The rampant glitches that have plagued the federally-operated health insurance marketplace have been the focus of a lot of political heat. It's prompted Health and Human Services Secretary Kathleen Sebelius to fire back with a full-throated defense of the law that created the exchanges, the Affordable Care Act.
President Obama on Tuesday appointed one of his top management gurus, Jeffrey Zeints, to head the team working to fix what ails HealthCare.gov, the troubled website that's supposed to allow residents of 36 states to enroll in coverage under the Affordable Care Act.
KMUW hosted a live call-in show October 9. We took questions from callers, email and Twitter. Below are questions and answers from the hour. We received more questions than we could get to during the hour, but we followed up with our panelists and added those additional questions and answers below.
However, some proponents of the federal health care law that created the marketplace think consumers should wait until any glitches have been fixed before they buy coverage.
Sheldon Weisgrau of the Health Reform Resource Project says people can start buying coverage through the exchange today, but they don't have to. They have until December 15 if they want their coverage to start in January.
Many uninsured patients end up in the Via Christi St. Francis emergency room because they weren't able to catch a health issue earlier. The Affordable Care Act is designed in an attempt to get people the care they need before it reaches that critical stage.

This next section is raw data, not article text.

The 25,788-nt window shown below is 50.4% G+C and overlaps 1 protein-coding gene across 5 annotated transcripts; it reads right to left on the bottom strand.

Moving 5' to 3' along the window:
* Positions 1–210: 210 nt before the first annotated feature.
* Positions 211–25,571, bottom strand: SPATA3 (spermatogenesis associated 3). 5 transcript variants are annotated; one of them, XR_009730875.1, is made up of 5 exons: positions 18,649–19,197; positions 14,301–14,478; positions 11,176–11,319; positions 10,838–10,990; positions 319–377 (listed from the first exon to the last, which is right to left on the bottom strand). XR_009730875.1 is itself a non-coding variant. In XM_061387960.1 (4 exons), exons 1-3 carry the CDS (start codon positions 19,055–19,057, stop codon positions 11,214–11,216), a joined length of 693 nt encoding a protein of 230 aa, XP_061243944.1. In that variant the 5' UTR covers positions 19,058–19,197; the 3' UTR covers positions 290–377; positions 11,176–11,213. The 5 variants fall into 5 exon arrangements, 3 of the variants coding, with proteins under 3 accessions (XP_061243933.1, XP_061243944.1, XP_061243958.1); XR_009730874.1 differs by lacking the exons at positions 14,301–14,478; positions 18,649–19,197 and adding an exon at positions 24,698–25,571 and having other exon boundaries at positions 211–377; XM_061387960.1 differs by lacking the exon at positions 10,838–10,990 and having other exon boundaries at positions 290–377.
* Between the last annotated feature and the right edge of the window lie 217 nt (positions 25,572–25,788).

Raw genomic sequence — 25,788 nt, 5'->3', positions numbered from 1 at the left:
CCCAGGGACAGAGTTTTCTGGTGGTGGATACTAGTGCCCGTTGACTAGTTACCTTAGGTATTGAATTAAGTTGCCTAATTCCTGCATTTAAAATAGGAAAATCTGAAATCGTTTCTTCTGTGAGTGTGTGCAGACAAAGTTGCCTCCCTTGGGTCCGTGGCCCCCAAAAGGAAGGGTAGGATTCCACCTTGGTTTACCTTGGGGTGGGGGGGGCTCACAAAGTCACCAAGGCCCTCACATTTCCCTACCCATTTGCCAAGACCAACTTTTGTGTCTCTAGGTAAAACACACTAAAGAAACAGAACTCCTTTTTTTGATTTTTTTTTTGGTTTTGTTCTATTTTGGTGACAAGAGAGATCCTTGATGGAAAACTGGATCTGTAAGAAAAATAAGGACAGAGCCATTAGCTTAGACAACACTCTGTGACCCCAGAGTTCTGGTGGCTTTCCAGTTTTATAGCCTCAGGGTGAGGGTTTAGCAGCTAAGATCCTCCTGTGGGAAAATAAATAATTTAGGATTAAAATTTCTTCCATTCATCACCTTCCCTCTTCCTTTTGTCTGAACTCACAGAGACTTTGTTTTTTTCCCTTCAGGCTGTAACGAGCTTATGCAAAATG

The Affordable Care Act marketplace of insurance options goes online October 1. Businesses both small and large have some choices to make, but there are some resources available to help you with that complicated process.
Alex is an animated bean who walks you through a simple (and cute) tour of the Affordable Care Act at insureKS.org. He asks questions about your situation (it’s confidential) and then tells you how the new rules might apply to you.
The federal online marketplace for health insurance opens October 1.
As part of the Affordable Care Act, most Americans are required to have insurance beginning in 2014. This part of the law, referred to as the “individual mandate,” is designed to increase the number of consumers in the total insurance pool, with the intention of lowering premiums across the board.